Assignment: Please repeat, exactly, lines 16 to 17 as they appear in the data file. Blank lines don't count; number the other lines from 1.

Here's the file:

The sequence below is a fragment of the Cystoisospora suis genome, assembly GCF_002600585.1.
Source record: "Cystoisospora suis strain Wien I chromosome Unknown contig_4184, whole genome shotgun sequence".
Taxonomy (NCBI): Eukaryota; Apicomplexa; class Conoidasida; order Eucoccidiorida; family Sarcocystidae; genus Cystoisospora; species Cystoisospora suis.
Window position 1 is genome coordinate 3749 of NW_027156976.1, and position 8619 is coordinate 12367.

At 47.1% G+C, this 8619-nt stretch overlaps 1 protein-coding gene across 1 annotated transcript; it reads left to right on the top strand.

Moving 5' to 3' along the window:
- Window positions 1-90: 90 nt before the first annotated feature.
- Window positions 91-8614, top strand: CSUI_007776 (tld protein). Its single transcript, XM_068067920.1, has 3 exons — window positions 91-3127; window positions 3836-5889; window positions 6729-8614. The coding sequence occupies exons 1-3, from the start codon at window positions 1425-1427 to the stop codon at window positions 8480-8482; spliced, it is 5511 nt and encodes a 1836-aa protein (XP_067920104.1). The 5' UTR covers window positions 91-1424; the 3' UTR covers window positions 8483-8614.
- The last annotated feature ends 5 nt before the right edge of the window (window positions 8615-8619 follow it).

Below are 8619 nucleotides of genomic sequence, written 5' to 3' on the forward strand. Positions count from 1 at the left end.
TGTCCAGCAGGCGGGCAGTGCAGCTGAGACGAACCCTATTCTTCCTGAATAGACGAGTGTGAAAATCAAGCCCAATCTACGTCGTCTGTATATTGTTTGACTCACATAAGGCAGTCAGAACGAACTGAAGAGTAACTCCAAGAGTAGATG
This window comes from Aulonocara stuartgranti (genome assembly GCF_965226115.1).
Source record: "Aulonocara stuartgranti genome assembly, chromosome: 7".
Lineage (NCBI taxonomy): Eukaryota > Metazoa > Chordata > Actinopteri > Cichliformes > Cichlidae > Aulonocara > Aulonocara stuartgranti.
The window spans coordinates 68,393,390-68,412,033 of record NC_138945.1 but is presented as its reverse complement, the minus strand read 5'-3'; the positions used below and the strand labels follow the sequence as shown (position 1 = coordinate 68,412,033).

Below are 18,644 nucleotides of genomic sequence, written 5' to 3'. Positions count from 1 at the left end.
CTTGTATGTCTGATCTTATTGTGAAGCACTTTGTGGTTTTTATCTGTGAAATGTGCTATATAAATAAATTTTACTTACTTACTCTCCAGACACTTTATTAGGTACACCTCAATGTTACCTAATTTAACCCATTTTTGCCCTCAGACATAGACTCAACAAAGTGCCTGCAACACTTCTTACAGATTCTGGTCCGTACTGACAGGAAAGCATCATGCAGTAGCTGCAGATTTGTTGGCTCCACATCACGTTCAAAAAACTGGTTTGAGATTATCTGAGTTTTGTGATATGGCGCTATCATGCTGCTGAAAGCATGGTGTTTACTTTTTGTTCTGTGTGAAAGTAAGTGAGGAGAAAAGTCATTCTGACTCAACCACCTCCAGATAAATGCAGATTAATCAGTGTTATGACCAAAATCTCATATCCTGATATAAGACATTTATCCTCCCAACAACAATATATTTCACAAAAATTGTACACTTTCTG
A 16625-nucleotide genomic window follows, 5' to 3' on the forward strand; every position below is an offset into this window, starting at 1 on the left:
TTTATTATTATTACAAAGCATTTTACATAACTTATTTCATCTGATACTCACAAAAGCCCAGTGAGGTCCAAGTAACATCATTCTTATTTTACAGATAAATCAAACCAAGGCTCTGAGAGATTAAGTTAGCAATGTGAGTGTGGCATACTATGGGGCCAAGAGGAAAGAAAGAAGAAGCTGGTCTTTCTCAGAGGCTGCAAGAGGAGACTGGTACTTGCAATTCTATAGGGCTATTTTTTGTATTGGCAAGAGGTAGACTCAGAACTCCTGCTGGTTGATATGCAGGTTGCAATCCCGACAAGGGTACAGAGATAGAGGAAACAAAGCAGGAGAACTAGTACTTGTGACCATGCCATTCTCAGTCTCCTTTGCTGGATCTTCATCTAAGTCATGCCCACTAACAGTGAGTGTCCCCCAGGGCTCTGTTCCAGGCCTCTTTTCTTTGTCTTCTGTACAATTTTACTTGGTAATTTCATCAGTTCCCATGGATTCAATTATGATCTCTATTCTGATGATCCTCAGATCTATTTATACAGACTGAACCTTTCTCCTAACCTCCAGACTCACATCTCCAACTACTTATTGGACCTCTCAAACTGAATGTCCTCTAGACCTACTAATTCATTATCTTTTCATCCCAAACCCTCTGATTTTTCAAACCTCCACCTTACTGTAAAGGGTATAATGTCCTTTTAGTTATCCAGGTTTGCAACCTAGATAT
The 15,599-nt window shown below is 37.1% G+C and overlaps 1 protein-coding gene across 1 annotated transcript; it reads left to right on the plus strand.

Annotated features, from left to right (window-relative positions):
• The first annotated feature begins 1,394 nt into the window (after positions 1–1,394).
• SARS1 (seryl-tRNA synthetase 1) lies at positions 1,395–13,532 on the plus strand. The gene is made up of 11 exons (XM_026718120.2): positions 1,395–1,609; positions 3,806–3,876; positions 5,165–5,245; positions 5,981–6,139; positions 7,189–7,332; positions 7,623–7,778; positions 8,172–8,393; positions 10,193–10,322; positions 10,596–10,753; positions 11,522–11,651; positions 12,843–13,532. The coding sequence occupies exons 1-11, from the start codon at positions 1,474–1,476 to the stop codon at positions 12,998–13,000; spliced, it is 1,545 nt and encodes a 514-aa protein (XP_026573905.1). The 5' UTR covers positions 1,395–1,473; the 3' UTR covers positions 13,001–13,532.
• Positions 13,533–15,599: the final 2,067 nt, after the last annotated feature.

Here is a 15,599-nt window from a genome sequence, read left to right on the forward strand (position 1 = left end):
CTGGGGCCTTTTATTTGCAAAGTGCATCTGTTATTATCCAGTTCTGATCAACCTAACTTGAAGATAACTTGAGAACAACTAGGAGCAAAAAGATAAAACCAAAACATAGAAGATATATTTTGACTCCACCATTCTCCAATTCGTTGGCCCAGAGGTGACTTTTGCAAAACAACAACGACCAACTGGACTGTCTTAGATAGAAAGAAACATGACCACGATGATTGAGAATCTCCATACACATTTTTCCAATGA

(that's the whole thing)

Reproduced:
Below are 18,644 nucleotides of genomic sequence, written 5' to 3'. Positions count from 1 at the left end.
CTTGTATGTCTGATCTTATTGTGAAGCACTTTGTGGTTTTTATCTGTGAAATGTGCTATATAAATAAATTTTACTTACTTACTCTCCAGACACTTTATTAGGTACACCTCAATGTTACCTAATTTAACCCATTTTTGCCCTCAGACATAGACTCAACAAAGTGCCTGCAACACTTCTTACAGATTCTGGTCCGTACTGACAGGAAAGCATCATGCAGTAGCTGCAGATTTGTTGGCTCCACATCACGTTCAAAAAACTGGTTTGAGATTATCTGAGTTTTGTGATATGGCGCTATCATGCTGCTGAAAGCATGGTGTTTACTTTTTGTTCTGTGTGAAAGTAAGTGAGGAGAAAAGTCATTCTGACTCAACCACCTCCAGATAAATGCAGATTAATCAGTGTTATGACCAAAATCTCATATCCTGATATAAGACATTTATCCTCCCAACAACAATATATTTCACAAAAATTGTACACTTTCTG